Cell Differentiation and Specialisation

  • Created by: Riya2105
  • Created on: 01-02-20 12:35


Differentiation is the process by which a cell changes to become specialised for its job. As cells change, they develop different subcellular structures and turn into different types of cells. This allows them to carry out specific functions. Most differentiation occurs as an organism develops. In most animal cells, the ability to differentiate is then lost at an early stage, after they become specialised. However, lots of plant cells don't ever lose this ability. The cells that differentiate in mature animals are mainly used for repairing and replacing cells, such as skin or blood cells. Some cells are undifferentiated cells called stem cells.

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Specialised Cells

Sperm cells are specialised for reproduction. The function of a sperm is to get the male DNA to the female DNA. It has a long tail and a streamlined head to help it swim effeciently to the egg. There are also lots of mitochondria in the cell to provide the energy needed to swim to the egg. It also containes enzymes in its head to digest through the egg cell membrane.

Nerve cells are specialised for rapid signalling. The function of a muscle cell is to carry electrical signals from one part of the body to another. These cells are long (to cover more distance) and have brached connections at their ends to connect to other nerve cells and form a network throughout the body.

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Specialised Cells 2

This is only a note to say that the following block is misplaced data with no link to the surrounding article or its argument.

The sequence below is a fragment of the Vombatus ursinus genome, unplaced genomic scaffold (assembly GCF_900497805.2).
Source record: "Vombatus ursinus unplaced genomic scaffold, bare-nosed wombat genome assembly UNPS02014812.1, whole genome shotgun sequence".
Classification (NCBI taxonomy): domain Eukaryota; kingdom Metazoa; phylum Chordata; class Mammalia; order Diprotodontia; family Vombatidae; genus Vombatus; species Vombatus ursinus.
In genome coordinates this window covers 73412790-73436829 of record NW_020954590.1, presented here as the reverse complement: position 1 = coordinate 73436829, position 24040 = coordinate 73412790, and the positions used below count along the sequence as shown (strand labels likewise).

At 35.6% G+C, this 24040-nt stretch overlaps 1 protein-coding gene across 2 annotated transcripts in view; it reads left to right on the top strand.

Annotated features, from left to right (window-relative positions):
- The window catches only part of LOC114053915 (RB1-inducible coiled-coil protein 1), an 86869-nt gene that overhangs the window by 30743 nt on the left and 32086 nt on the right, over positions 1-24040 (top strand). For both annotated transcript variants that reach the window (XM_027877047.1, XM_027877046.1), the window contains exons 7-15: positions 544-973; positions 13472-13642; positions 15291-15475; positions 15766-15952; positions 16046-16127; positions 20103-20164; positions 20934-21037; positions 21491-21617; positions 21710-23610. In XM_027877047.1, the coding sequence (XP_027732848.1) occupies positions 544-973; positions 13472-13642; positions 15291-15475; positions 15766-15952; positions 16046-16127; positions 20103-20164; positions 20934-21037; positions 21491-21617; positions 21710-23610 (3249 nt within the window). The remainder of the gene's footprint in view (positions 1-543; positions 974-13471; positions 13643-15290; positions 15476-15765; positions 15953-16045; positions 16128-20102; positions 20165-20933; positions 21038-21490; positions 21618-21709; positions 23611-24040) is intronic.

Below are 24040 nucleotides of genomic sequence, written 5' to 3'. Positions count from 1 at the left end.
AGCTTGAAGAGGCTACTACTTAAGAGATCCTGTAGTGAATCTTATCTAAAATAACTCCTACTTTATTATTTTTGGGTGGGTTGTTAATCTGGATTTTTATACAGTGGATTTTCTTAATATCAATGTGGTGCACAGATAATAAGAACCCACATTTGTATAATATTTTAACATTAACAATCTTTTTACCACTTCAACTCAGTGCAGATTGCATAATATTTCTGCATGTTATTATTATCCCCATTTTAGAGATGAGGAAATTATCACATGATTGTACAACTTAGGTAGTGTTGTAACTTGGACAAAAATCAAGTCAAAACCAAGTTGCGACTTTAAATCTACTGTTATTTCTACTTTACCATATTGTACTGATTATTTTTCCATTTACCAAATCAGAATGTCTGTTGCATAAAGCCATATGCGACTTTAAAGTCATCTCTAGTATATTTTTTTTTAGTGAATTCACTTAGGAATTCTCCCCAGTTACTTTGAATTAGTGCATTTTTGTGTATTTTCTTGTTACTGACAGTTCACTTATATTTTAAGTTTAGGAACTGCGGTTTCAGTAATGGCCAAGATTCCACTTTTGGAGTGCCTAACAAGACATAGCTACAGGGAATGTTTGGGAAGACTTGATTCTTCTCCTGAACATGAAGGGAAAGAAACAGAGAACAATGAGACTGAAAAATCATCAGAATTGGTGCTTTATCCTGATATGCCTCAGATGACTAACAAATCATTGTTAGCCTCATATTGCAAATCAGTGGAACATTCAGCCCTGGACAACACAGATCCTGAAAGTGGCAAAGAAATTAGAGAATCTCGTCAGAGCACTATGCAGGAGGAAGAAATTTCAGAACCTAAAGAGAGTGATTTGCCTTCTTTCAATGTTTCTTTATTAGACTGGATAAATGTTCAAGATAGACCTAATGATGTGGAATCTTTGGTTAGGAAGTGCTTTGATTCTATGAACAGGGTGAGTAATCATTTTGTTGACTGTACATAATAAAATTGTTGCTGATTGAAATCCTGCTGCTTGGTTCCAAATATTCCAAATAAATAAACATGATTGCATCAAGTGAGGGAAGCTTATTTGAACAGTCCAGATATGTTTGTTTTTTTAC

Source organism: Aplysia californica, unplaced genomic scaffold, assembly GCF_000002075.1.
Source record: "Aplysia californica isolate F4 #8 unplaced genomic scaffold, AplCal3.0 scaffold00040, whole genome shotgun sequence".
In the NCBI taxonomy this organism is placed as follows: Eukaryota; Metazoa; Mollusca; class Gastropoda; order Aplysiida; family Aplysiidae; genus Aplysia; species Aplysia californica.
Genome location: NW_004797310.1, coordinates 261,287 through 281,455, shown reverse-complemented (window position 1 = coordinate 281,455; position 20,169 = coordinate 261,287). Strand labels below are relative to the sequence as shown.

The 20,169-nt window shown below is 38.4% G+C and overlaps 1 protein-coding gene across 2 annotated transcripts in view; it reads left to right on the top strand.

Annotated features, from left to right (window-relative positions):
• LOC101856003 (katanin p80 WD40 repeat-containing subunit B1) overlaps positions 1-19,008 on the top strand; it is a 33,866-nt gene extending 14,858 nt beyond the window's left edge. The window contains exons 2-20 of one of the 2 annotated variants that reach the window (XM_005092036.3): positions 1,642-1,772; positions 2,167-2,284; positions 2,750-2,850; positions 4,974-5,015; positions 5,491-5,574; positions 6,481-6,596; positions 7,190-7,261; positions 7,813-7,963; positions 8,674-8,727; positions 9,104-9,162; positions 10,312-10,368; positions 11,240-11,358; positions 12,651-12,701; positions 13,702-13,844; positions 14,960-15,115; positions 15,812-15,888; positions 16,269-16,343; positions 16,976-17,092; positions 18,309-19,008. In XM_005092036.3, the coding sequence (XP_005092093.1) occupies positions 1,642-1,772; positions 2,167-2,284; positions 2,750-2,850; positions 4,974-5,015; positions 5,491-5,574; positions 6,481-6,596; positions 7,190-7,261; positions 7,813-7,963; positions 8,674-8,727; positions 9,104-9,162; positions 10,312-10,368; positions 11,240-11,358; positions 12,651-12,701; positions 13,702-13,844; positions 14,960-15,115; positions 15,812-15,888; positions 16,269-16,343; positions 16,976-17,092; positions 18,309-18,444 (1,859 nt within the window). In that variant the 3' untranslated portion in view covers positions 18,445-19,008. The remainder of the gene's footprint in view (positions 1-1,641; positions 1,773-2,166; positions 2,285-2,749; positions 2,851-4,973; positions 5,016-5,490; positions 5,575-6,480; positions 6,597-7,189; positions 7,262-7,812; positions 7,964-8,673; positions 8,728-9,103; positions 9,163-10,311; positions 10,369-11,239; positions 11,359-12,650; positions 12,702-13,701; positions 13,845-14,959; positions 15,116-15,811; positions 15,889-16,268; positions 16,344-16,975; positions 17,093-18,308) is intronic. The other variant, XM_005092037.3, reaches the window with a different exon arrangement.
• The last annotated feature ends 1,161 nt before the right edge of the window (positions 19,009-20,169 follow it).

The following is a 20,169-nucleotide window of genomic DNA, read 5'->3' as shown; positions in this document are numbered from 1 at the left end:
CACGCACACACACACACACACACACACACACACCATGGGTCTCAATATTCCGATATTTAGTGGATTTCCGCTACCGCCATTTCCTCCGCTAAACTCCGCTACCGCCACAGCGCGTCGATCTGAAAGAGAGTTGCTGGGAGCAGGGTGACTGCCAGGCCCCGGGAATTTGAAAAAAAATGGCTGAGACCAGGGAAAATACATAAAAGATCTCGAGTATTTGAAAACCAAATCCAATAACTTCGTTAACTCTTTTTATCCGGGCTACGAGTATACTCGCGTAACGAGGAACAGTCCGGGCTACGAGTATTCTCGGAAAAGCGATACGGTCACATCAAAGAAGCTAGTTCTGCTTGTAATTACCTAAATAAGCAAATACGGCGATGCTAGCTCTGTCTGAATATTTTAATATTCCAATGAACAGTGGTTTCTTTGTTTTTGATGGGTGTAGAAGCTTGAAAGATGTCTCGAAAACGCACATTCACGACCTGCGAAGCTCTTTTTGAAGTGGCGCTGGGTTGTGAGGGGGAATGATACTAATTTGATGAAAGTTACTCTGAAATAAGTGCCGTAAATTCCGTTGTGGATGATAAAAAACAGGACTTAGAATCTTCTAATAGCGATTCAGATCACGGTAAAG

Muscle cells are specialised for contraction. The function of a muscle cell is to contract quickly. These cells are long (so they have the space to contract) and contain lots of mitochondria to generate the energy needed for contraction.

Root hair cells are specialised for absorbing water and minerals. Root hair cells are cells on the surface of plant roots, which grow into long hairs that stick out onto the soil. This gives the plant a large surface area for absorbing water and mineral ions from the soil.

Phloem and xylem cells are specialised for transporting substances. Phloem and xylem cells form phloem and xylem tubes, which transport substances such as food and water around plants. To form tubes, the cells are long and joined end to end. Xylem cells are hollow in the center and phloem cells have very few subcellular structures, so substances can flow through them.

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Phloem and Xylem Tubes

The xylem is specialised to transport water up the stem of a plant and into the leaves. Xylem vessels are made up of a series of connected dead xylem cells. The end walls of the dead cells are broken to allow water to move through. A substance called lignin strengthens the cell walls of xylem cells.

The phloem is specialised to transport food products to parts of the plant where they are needed. Phloem vessels are made up of columns of living cells. The end walls of phloem cells contain small holes to allow food products to move up and down the phloem vessels.